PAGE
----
Code Signing on CI

1. Introduction

Code signing in iOS refers to the process of digitally signing an app’s executable code to ensure its authenticity and integrity.

During feature development, developers usually do not have to worry about code signing because Xcode handles the complicated work. Most of the time, we build and run the app on simulators that do not require special code signing settings.

However, distributing the app requires code signing. While working locally, you can rely on the “Automatically manage signing” option in the project settings. But, this option is not sufficient for medium/large-scale teams. Problems arise when integrating the distribution with CI/CD. You cannot log into your developer account on CI runners, and even if you could, it would be considered a security risk.

This article focuses on how to make code signing work in a CI/CD environment.

2. Background

2.1. Distributing an App

In this article, “distributing an app” refers to the process of converting the code base of a project into an .ipa file that can be sent to a distribution channel. Such a channel could be:

To obtain the .ipa, a developer must do the following:

In the two steps mentioned above, the code signing process occurs during step 1. In fact, code signing is also involved when we build the project. In the Xcode build/archive logs, you can locate the code signing step at the very end.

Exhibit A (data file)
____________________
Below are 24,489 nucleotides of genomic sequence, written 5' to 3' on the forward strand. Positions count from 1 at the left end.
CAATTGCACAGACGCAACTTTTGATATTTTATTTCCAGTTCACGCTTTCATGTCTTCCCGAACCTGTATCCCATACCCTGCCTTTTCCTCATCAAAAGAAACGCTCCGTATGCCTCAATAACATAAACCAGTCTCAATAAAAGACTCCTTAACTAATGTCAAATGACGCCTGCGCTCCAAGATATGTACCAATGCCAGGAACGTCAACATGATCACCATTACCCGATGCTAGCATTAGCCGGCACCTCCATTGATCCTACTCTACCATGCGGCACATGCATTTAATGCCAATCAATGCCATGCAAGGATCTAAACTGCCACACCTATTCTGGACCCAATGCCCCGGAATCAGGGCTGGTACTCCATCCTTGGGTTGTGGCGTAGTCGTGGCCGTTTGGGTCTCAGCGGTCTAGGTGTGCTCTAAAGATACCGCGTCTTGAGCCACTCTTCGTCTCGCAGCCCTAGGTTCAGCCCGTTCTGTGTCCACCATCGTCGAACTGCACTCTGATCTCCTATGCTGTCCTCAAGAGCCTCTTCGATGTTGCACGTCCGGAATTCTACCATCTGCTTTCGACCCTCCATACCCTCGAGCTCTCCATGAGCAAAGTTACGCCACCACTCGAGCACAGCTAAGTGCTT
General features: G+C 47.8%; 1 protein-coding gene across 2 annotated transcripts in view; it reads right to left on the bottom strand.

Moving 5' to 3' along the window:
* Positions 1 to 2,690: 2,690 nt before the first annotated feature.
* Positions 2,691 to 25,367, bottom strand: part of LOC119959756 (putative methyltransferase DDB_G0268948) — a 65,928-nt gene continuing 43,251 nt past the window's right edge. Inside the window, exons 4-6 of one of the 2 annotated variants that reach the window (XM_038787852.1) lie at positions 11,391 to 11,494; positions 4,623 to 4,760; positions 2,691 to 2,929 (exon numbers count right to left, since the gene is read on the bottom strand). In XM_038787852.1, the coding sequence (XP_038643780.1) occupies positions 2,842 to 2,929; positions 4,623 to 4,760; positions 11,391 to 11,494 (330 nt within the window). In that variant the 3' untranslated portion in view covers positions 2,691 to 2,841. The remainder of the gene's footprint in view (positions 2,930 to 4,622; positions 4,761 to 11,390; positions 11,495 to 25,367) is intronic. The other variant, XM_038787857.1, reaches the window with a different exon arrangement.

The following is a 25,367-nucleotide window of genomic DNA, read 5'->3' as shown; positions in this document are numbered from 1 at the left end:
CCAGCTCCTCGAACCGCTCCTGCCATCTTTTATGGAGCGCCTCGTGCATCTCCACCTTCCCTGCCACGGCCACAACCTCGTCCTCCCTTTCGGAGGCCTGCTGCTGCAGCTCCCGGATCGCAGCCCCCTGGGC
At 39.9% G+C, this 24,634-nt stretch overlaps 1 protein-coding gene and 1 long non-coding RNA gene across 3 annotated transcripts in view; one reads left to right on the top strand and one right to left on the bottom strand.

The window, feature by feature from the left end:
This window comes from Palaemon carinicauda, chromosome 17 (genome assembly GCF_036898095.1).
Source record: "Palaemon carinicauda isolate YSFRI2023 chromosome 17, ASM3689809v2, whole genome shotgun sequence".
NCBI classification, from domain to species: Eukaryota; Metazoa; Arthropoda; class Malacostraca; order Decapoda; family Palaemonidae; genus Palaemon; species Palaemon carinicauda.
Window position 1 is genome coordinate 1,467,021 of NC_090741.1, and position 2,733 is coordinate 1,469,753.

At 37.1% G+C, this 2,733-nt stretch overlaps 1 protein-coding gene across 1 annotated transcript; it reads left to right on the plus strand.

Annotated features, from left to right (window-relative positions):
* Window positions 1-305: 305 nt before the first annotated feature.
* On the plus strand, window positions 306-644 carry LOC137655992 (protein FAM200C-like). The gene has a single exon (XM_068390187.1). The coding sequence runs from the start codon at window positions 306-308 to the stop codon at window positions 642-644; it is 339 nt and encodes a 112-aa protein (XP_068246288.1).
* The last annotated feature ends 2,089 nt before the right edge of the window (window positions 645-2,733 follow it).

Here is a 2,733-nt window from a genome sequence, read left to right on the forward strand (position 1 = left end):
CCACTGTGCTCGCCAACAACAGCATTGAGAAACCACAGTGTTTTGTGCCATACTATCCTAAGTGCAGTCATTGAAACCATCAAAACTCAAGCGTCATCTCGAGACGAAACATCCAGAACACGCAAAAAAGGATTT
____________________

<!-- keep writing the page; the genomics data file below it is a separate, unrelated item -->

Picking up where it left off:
$ /usr/bin/codesign --force --sign ECED04E29B6BF995A54ED871F657D8CB0AEDC3F6 ......
Figure 2.1.1: The codesign step in Xcode build/archive logs.

Even when we perform a normal debug build (for simulators), Xcode still executes this step. In this case, you should see the log stating Signing Identity: "-”. This implies that Xcode performs ad-hoc signing, which does not use any identities at all.

2.2. Code Signing Components

Code signing requires two essential components:

To archive successfully, the corresponding build settings must be configured properly.

CODE_SIGN_IDENTITY = <identity name or uuid> // Ex: Apple Distribution

3. Demystifying Code Signing

3.1. The Role of Keychain

Code signing uses the MacOS keychain to store and manage cryptographic keys and certificates.

According to the codesign man page:

To be used for code signing, a digital identity must be stored in a keychain that is on the calling user’s keychain search list.

You can find those identities under the Certificates tab in Keychain Access.

Figure 3.1.1: Private key of a certificate in Keychain Access.